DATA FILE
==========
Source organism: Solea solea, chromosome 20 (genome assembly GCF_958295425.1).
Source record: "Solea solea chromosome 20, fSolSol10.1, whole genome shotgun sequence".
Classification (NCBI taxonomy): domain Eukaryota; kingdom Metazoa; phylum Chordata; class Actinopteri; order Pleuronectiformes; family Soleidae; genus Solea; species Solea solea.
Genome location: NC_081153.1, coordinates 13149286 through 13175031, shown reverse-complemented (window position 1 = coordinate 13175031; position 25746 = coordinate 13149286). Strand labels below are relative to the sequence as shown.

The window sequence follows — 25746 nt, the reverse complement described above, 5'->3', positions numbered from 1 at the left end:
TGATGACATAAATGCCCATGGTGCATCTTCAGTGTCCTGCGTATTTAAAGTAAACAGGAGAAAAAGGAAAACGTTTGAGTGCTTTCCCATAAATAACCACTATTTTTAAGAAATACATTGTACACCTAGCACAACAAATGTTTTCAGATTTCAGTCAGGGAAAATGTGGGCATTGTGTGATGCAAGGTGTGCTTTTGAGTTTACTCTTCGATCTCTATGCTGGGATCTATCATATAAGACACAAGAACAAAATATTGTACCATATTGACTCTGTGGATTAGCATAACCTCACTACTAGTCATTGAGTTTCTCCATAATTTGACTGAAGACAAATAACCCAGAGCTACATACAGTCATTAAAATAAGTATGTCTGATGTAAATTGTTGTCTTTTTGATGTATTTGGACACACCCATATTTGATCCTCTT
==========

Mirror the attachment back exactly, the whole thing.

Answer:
Source organism: Solea solea, chromosome 20 (genome assembly GCF_958295425.1).
Source record: "Solea solea chromosome 20, fSolSol10.1, whole genome shotgun sequence".
Classification (NCBI taxonomy): domain Eukaryota; kingdom Metazoa; phylum Chordata; class Actinopteri; order Pleuronectiformes; family Soleidae; genus Solea; species Solea solea.
Genome location: NC_081153.1, coordinates 13149286 through 13175031, shown reverse-complemented (window position 1 = coordinate 13175031; position 25746 = coordinate 13149286). Strand labels below are relative to the sequence as shown.

The window sequence follows — 25746 nt, the reverse complement described above, 5'->3', positions numbered from 1 at the left end:
TGATGACATAAATGCCCATGGTGCATCTTCAGTGTCCTGCGTATTTAAAGTAAACAGGAGAAAAAGGAAAACGTTTGAGTGCTTTCCCATAAATAACCACTATTTTTAAGAAATACATTGTACACCTAGCACAACAAATGTTTTCAGATTTCAGTCAGGGAAAATGTGGGCATTGTGTGATGCAAGGTGTGCTTTTGAGTTTACTCTTCGATCTCTATGCTGGGATCTATCATATAAGACACAAGAACAAAATATTGTACCATATTGACTCTGTGGATTAGCATAACCTCACTACTAGTCATTGAGTTTCTCCATAATTTGACTGAAGACAAATAACCCAGAGCTACATACAGTCATTAAAATAAGTATGTCTGATGTAAATTGTTGTCTTTTTGATGTATTTGGACACACCCATATTTGATCCTCTT